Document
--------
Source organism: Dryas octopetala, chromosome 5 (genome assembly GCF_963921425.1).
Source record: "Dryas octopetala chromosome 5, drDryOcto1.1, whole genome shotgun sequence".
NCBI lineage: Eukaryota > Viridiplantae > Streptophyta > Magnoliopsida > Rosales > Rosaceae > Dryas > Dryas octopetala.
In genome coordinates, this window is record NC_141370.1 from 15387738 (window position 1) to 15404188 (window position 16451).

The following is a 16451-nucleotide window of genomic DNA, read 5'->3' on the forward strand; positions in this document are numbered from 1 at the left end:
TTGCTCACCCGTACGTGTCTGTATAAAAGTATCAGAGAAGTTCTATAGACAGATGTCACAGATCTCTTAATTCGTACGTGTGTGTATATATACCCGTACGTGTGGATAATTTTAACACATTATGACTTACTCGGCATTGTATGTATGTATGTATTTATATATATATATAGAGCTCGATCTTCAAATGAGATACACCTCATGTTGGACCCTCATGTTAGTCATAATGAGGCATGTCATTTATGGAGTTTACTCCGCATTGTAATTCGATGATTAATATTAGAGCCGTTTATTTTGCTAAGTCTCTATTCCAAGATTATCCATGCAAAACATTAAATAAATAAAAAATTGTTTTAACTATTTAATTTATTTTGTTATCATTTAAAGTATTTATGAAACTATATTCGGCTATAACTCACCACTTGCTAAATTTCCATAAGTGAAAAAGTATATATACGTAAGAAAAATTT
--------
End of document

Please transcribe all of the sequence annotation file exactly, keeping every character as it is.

Source organism: Dryas octopetala, chromosome 5 (genome assembly GCF_963921425.1).
Source record: "Dryas octopetala chromosome 5, drDryOcto1.1, whole genome shotgun sequence".
NCBI lineage: Eukaryota > Viridiplantae > Streptophyta > Magnoliopsida > Rosales > Rosaceae > Dryas > Dryas octopetala.
In genome coordinates, this window is record NC_141370.1 from 15387738 (window position 1) to 15404188 (window position 16451).

The following is a 16451-nucleotide window of genomic DNA, read 5'->3' on the forward strand; positions in this document are numbered from 1 at the left end:
TTGCTCACCCGTACGTGTCTGTATAAAAGTATCAGAGAAGTTCTATAGACAGATGTCACAGATCTCTTAATTCGTACGTGTGTGTATATATACCCGTACGTGTGGATAATTTTAACACATTATGACTTACTCGGCATTGTATGTATGTATGTATTTATATATATATATAGAGCTCGATCTTCAAATGAGATACACCTCATGTTGGACCCTCATGTTAGTCATAATGAGGCATGTCATTTATGGAGTTTACTCCGCATTGTAATTCGATGATTAATATTAGAGCCGTTTATTTTGCTAAGTCTCTATTCCAAGATTATCCATGCAAAACATTAAATAAATAAAAAATTGTTTTAACTATTTAATTTATTTTGTTATCATTTAAAGTATTTATGAAACTATATTCGGCTATAACTCACCACTTGCTAAATTTCCATAAGTGAAAAAGTATATATACGTAAGAAAAATTT